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Backup Linux Partitions with Partimage

written by: jlwallen•edited by: J. F. Amprimoz•updated: 7/4/2011

If you do any Linux administration you know how important it is to backup not only data but entire (or portions of) disks. By backing up entire disks you can restore a machine from disaster. In this Bright Hub article you will learn how to backup with partimage.

  • slide 1 of 10

    What is partimage?

    Partimage is a disk cloning utility for Linux that can save backups in many formats to locally attached storage or to network attached storage. The utility is a curses-based tool which means it is somewhere between a text-based and a gui-based utility. It is very easy to use and is very reliable. With Partimage you can backup single partitions or whole disks.

  • slide 2 of 10

    What you need

    You will need:

    • A working Linux installation
    • Partimage installed
    • A drive large enough to hold the backup (CD/DVD, Internal or External Drive, or a server with enough space to hold the backup)

    That is it. To install Partimage you can go to your Add/Remove Software utility, search for "partimage", select the results, and apply the changes.

  • slide 3 of 10

    Running Partimage

    After Partimage is installed you will need to open up a terminal window and issue the command (as root) partimage. When you first start up Partimage you will see an error saying that Partimage needs to create the special device /dev/dm. Go ahead and allow this (if you do not, Partimage will not work). After the special device is created the main Partimage window will appear.

  • slide 4 of 10

    Main Window

    Welcome to the world of ncurses!
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    Filling out the information

    Take a look at the image above. There isn't too much information to fill out, but all of the information is critical. What I am going to do is back up the ext3 partition on /dev/sda5 and I want to back it up to the ntfs partition on /dev/sda2. Here's a problem, I am working in the Linux operating system which means the nfts partitions are not mounted. Because they are not mounted I can not currently save any data to them. What I have to do first is mount the ntfs.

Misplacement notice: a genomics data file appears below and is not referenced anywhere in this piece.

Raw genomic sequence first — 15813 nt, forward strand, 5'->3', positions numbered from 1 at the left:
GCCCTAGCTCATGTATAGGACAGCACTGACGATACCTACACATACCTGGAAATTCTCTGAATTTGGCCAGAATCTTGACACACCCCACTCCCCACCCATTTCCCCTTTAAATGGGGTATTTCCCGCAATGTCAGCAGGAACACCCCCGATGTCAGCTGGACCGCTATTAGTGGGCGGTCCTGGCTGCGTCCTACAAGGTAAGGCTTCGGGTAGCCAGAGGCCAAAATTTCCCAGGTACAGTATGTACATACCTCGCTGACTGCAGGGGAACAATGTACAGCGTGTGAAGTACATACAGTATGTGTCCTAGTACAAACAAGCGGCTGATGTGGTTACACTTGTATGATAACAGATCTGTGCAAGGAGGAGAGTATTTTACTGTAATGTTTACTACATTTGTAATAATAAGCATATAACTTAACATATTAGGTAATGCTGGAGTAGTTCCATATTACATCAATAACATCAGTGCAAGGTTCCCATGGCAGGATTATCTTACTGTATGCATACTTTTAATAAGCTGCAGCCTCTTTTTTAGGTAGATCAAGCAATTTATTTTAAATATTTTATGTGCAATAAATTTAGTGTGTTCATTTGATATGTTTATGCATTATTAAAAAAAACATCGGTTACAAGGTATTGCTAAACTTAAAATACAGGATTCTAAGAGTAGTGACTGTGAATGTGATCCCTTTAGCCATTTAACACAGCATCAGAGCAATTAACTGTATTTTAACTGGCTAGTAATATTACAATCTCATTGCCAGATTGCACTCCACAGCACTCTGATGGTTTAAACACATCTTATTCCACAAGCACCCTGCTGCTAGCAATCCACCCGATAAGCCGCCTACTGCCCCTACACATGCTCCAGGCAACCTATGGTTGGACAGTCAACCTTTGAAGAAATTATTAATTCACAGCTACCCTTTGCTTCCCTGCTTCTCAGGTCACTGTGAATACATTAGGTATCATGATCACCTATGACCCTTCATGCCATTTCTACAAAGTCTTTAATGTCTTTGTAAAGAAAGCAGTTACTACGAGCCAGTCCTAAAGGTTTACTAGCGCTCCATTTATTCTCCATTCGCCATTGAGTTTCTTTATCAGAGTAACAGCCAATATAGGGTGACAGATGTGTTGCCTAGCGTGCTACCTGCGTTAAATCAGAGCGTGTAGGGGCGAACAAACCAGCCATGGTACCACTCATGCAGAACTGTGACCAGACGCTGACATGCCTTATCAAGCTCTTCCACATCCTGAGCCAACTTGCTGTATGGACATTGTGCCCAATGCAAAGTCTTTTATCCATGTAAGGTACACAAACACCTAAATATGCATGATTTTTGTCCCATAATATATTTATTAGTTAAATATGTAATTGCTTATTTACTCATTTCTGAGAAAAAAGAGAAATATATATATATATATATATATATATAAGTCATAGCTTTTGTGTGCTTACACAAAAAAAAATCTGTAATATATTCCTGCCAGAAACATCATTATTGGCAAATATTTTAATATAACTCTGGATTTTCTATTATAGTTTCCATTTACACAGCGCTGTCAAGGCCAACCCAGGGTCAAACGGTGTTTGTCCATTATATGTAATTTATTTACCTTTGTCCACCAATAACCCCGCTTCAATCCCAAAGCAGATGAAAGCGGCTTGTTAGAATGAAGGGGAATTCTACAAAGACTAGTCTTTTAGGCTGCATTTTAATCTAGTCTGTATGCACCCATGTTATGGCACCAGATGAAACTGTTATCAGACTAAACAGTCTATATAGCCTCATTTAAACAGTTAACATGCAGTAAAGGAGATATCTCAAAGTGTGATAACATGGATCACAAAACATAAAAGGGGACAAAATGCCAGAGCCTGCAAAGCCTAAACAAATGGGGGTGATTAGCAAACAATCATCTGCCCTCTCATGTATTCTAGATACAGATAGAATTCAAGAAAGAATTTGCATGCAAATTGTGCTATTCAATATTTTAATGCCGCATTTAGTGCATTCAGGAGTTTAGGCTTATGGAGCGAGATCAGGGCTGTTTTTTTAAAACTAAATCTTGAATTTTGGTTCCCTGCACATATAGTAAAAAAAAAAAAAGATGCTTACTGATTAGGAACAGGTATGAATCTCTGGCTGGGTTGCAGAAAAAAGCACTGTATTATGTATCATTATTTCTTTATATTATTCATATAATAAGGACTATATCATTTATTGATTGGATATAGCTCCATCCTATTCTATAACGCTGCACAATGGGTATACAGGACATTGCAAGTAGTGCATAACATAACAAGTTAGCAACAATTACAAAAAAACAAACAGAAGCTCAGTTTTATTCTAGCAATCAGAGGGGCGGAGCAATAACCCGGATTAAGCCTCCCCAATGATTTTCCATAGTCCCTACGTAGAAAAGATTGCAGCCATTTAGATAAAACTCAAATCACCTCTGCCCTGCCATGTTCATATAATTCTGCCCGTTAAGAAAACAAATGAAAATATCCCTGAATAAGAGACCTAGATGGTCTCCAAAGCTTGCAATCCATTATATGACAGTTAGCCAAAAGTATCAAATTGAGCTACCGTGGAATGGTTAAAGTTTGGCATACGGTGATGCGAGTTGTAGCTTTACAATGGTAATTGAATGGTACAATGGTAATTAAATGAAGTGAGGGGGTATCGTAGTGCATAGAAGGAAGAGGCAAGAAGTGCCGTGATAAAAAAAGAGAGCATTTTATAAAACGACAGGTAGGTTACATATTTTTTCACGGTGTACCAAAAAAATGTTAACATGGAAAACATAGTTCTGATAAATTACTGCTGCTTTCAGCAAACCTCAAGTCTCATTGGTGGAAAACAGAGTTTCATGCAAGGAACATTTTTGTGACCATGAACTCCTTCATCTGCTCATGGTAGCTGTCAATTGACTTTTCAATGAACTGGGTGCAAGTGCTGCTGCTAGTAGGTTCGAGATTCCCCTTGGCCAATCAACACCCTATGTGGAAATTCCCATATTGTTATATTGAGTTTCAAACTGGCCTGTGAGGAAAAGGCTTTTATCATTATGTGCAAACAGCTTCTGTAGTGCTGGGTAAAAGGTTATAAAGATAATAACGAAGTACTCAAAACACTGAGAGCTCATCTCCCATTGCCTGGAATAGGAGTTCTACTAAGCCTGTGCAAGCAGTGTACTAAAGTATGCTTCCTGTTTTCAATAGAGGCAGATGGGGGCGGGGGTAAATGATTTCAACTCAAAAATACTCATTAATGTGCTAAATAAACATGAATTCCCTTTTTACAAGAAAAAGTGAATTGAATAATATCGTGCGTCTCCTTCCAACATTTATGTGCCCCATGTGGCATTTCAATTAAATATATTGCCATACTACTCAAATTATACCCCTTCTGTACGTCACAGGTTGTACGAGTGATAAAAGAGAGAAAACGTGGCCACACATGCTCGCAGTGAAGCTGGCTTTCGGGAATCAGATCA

Thus I will (as the root user) create a directory on /media called /media/windows. Once that is created I will mount the directory with mount /dev/sda2 /media/windows. Now we can move data to that partition.

  • slide 6 of 10

    Partimage filled out

    All information filled out.
  • slide 7 of 10

    What we are doing

    For this example we are going to back up the Linux boot partition (/dev/sda3) to /media/windows. The file name will be fedora_boot. As you fill out one piece of information you will tab to the next text area. Once all of the information is filled out tab to the text that says <Next F5>. If the boot partition is mounted (which it will be) you will have to unmount the partition with the command umount /boot (remember to remount the partition when you're done.) The next screen is all about compression, options, and image split mode.

  • slide 8 of 10

    To compress or not

    Tab to each section.
  • slide 9 of 10

    Final choices

    The section you are looking at above wants to know if you want to compress your file? If your backup file is going to be large you might want to compress the file to save space. However, if you do compress the file the backup (and restore) will take much more time.

    The rest of the options, you can leave as the default (unless your setup demands otherwise). Once you are finished, tab to Continue (or hit F5).

  • slide 10 of 10

    Name your partition?

    The final step is to (optionally) give your partition a description. Once you do that you will get a final screen that gives you all of the information about your backup file. Click enter to start the process. When you are done with your backup you will get an "Operation Successful" message. Hit enter to close Partimage.

    Your back up is now complete. Remember to remount your /boot partition. Congratulations.